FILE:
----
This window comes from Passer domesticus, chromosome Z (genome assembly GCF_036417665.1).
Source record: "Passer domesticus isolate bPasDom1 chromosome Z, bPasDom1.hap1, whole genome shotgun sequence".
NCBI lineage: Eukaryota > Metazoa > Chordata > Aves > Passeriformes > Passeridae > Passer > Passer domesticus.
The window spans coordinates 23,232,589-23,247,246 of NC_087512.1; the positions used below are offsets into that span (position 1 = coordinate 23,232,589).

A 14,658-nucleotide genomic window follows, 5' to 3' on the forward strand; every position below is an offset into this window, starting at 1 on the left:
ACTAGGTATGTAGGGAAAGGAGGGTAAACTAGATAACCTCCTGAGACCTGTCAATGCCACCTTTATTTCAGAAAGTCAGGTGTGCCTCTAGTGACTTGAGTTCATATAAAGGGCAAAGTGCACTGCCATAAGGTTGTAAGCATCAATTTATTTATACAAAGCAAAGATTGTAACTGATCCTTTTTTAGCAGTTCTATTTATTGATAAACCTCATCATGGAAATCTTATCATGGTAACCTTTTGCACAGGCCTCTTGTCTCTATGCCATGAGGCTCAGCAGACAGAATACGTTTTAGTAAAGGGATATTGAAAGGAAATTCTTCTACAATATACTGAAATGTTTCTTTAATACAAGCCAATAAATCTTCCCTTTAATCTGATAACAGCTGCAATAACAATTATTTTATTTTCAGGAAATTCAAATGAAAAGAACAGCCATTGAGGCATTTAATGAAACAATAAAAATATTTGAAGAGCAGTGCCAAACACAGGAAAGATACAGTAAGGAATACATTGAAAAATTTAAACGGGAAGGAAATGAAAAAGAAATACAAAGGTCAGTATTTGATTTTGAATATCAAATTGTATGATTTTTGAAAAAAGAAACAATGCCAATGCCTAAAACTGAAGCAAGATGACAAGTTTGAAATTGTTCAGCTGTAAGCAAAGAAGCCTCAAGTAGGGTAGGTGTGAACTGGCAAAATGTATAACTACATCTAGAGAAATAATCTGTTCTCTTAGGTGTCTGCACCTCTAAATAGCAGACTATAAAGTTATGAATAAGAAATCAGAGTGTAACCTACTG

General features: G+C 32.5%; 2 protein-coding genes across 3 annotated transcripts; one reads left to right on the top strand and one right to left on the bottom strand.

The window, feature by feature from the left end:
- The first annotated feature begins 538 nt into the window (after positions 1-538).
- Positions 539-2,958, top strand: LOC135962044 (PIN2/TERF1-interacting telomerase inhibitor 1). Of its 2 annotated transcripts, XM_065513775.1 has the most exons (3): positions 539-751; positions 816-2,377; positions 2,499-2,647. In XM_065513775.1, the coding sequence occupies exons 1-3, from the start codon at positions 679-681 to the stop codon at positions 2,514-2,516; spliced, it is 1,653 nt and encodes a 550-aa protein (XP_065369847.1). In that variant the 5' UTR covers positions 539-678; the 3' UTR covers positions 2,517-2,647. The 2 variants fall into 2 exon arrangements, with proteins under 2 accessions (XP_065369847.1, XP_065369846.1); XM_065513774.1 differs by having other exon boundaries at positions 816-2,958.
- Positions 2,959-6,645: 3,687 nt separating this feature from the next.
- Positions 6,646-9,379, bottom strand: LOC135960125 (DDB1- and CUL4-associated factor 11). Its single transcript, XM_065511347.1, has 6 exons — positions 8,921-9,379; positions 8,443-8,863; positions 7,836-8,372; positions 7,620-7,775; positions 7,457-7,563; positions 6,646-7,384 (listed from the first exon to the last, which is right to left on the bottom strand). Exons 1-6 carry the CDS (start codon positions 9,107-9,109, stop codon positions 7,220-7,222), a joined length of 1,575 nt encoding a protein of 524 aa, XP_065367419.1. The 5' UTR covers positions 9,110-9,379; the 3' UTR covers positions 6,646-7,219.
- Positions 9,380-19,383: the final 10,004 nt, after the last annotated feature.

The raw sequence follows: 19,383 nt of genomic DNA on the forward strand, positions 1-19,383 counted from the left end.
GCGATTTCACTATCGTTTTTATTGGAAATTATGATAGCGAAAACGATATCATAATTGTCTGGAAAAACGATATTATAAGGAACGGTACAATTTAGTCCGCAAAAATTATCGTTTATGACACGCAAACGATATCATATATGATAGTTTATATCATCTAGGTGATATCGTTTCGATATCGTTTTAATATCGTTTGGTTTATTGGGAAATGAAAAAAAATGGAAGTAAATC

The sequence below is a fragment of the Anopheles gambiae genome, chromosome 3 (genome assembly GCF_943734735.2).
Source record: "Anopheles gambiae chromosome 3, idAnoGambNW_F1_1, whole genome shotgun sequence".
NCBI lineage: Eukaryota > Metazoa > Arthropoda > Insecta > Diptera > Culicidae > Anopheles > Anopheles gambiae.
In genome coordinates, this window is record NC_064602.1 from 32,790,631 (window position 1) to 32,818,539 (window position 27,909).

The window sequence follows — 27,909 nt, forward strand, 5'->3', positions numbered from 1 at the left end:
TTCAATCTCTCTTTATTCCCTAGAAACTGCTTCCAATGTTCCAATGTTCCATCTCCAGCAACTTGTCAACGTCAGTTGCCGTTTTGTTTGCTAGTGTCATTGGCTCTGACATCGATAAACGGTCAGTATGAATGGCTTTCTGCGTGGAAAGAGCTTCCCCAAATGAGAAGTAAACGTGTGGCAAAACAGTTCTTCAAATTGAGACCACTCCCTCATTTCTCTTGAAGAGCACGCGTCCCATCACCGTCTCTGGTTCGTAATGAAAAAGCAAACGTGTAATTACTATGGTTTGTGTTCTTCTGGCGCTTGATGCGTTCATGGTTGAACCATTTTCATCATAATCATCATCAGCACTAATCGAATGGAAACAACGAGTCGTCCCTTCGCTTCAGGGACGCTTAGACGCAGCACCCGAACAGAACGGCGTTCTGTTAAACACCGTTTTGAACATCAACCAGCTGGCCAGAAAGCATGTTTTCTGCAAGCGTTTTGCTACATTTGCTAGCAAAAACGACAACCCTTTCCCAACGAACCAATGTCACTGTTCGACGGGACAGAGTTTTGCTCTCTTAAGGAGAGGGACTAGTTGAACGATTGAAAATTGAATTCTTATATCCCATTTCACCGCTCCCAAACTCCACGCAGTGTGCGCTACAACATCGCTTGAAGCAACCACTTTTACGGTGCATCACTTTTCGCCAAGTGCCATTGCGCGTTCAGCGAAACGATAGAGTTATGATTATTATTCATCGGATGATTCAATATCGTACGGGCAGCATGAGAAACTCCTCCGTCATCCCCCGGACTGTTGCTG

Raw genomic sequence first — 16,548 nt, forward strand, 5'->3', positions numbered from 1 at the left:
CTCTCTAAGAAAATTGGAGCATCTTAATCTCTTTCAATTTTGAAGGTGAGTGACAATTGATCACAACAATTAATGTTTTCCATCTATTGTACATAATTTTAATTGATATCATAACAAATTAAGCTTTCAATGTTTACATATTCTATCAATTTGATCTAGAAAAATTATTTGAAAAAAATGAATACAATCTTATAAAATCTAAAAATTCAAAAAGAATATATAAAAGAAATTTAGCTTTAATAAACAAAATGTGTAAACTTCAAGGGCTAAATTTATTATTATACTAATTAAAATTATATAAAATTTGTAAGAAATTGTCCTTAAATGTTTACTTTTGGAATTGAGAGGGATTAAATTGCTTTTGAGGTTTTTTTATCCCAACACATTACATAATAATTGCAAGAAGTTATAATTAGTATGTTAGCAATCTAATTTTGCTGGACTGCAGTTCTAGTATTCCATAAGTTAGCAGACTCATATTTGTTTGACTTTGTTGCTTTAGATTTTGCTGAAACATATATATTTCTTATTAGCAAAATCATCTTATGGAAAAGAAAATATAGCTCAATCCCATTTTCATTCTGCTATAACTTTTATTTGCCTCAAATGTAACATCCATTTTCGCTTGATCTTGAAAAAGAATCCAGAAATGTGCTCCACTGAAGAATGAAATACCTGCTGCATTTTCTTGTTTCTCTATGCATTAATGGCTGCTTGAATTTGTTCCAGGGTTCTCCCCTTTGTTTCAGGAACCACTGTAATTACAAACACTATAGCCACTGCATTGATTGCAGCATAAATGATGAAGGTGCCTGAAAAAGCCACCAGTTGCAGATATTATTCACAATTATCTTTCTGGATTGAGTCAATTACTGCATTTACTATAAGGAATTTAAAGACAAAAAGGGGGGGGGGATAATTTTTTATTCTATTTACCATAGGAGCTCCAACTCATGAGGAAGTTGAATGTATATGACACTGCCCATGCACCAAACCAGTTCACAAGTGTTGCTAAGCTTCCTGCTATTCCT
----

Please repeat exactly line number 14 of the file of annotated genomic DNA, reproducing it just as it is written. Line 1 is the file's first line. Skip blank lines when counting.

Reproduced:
The raw sequence follows: 19,383 nt of genomic DNA on the forward strand, positions 1-19,383 counted from the left end.